Personal Finance column: Your finances — strengthen, stretch and build stamina |

Personal Finance column: Your finances — strengthen, stretch and build stamina

Danielle Howard
Personal Finance

We live in a valley that values physical, mental and spiritual health. We are fortunate to have access to a multitude of outdoor activities, a wealth of intellectual stimulation and an abundance of educational opportunities. With hearts full of gratitude, we need to make the most of the privileges availed to us as we pursue to better ourselves and serve the world.

Food in the fridge and a full pantry doesn’t equate to healthy eating choices. Owning a Peloton doesn’t mean you are optimizing its functionality. Having more money is not the end all, be all of financial wellness. Your financial health is integrally woven throughout all areas of health and life fulfillment.

When we understand the mechanics of what works in one area, we can relate it to and replicate it in others. We are well versed in the benefits of staying physically fit. For those who choose to pursue physical fitness, the three components — strengthening, stretching and building stamina will be familiar territory. Here are some analogies in your financial life.

Strength: Strength training as part of your physical workout will help you maintain optimal weight, builds muscle mass, increases your energy and improves your mood.

We can strengthen our dollar decisions. Tell your money where to go instead of asking where it went. An intentional spending plan will eliminate the weight of consumer debt. Increase your energy level as you are empowered to make spending choices that align with what is important in your life. When you prioritize saving and investing, you build financial “muscle” to be utilized now and in the future. You can find your optimal weight in your asset allocation or asset location.

Create a strong financial identity as part of goal setting and healthy habit implementation. “I am financially savvy” packs a punch over “I’m not good with numbers.” Pick an area of your financial life that you would like to refine or create better definition in. When I found out I was going to be a grandmother about four years ago, I hired a trainer to focus on upper body strength as I envisioned lifting a quickly growing toddler. Financially, we set up a 529 after her birth to build resources for future educational opportunities. It all requires discipline, pushing past your comfort zone, safety in execution and consistency.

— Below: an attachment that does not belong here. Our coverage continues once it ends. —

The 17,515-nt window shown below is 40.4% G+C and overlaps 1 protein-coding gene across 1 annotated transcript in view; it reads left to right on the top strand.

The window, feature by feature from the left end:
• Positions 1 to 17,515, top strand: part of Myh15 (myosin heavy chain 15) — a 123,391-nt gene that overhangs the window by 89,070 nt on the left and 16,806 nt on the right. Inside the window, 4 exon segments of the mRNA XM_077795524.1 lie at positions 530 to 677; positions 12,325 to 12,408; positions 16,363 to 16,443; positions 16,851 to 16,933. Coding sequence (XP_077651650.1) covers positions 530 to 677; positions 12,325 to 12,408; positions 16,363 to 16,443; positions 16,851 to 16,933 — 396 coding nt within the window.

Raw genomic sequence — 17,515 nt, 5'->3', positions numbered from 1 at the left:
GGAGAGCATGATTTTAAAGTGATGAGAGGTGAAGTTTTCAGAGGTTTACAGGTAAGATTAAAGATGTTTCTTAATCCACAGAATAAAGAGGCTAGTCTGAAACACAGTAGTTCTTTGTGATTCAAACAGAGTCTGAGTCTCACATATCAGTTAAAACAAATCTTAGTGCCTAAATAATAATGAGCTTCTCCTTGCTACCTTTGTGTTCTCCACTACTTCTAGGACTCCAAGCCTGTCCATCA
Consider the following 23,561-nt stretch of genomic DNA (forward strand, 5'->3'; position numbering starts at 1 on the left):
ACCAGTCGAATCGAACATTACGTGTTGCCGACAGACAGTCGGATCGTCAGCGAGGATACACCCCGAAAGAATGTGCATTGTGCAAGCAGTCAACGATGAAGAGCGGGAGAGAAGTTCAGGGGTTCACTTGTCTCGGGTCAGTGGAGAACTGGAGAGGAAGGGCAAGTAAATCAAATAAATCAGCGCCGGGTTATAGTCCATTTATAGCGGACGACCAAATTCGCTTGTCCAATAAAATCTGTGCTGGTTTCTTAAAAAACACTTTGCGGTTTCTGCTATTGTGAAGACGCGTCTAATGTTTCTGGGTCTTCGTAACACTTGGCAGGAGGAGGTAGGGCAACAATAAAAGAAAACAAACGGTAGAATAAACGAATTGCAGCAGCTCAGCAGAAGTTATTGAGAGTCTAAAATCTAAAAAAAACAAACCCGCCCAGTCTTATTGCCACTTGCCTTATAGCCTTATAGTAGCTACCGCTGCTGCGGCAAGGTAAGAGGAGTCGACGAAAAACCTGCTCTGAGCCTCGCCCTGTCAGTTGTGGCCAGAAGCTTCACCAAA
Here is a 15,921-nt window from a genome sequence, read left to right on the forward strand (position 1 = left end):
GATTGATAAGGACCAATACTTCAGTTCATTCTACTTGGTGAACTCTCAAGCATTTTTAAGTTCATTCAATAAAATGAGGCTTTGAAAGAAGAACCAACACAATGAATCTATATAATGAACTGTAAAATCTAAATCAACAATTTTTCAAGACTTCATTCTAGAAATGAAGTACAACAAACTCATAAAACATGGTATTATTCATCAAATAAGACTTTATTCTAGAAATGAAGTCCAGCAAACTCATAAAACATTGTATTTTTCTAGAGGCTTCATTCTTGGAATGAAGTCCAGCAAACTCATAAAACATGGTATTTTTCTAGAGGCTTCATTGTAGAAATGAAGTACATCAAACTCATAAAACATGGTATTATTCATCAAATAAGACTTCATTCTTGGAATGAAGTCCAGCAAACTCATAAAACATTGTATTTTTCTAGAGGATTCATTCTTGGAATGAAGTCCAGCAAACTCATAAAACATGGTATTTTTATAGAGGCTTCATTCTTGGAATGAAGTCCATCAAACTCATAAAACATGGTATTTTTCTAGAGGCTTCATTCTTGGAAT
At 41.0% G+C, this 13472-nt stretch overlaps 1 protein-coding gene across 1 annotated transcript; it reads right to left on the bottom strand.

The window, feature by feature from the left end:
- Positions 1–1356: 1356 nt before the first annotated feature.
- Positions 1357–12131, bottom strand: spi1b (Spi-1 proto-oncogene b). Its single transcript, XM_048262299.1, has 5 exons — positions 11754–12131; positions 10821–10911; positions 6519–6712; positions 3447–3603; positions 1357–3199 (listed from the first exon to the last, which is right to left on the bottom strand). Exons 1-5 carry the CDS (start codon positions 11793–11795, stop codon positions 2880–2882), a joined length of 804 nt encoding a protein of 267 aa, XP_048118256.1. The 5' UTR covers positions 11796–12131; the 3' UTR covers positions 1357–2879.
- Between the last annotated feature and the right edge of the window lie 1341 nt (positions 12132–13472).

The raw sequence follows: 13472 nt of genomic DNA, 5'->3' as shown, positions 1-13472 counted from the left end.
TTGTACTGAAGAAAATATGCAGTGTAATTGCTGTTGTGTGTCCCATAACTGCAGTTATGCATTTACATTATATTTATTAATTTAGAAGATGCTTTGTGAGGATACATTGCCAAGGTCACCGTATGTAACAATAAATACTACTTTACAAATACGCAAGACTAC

Stretch: When we increase our flexibility on the physical side, we improve our range of motion, increase overall performance, decrease the risk of injury and build strength. The duration of a stretch is important as well as understanding the kinetic chain (how everything is connected).

Financial flexibility is knowing what tools you have, how they work and when to use them. Economic agility entails understanding market or tax conditions and what needs to change to keep you performing optimally. The financial “tool” you purchased 10 years ago may need a tune up or replacement depending on what you are trying to accomplish. As we transition through life, financial and economic seasons, maintaining flexibility in how we maneuver and manage our financial lives will help us savor joy and avoid regret.

You may want to “stretch” your monetary mindsets. Are your financial scripts hindering you from your potential or supporting you in moving forward? With financial flexibility, we maximize opportunities, understand and manage risks — striving to become the best next version of ourselves. Be patient. It took me a while to hold some yoga poses, and I continue to work on others. Stretching in different aspects of your financial life will take time. Dedication and diligence are key.

Stamina training entails getting your heart rate up and pushing through. It builds the ability to withstand fatigue, stress or pain. It reduces the risk of most debilitating diseases, improves the circulatory system, helps you to sleep better and gives you an enhanced quality of life.

What financial tools do you have in place to get you through tough times or to optimize long-term sustainability? Are your investments and other assets working as efficiently as possible? For longevity you may want to consider how to optimize Social Security, pensions or annuities. These are income streams that will last as long as you do. For liquidity, you want to look at efficient income streams based on current tax environments. For legacy planning, consider leaving assets that currently receive a step up in cost basis.

I utilize professionals to help maximize my workout and keep me from hurting myself. I take lessons or get guidance to hone my skills and to have more fun with the experience. Build your version of true wealth in the same manner. Find the right professionals based on what you want to accomplish. Be proactive instead of reactive as you strengthen, stretch and build stamina in your financial life.

Danielle Howard is a CFP® and CKA® with Wealth By Design LLC in Basalt. Check out her retirement podcasts and blogs at

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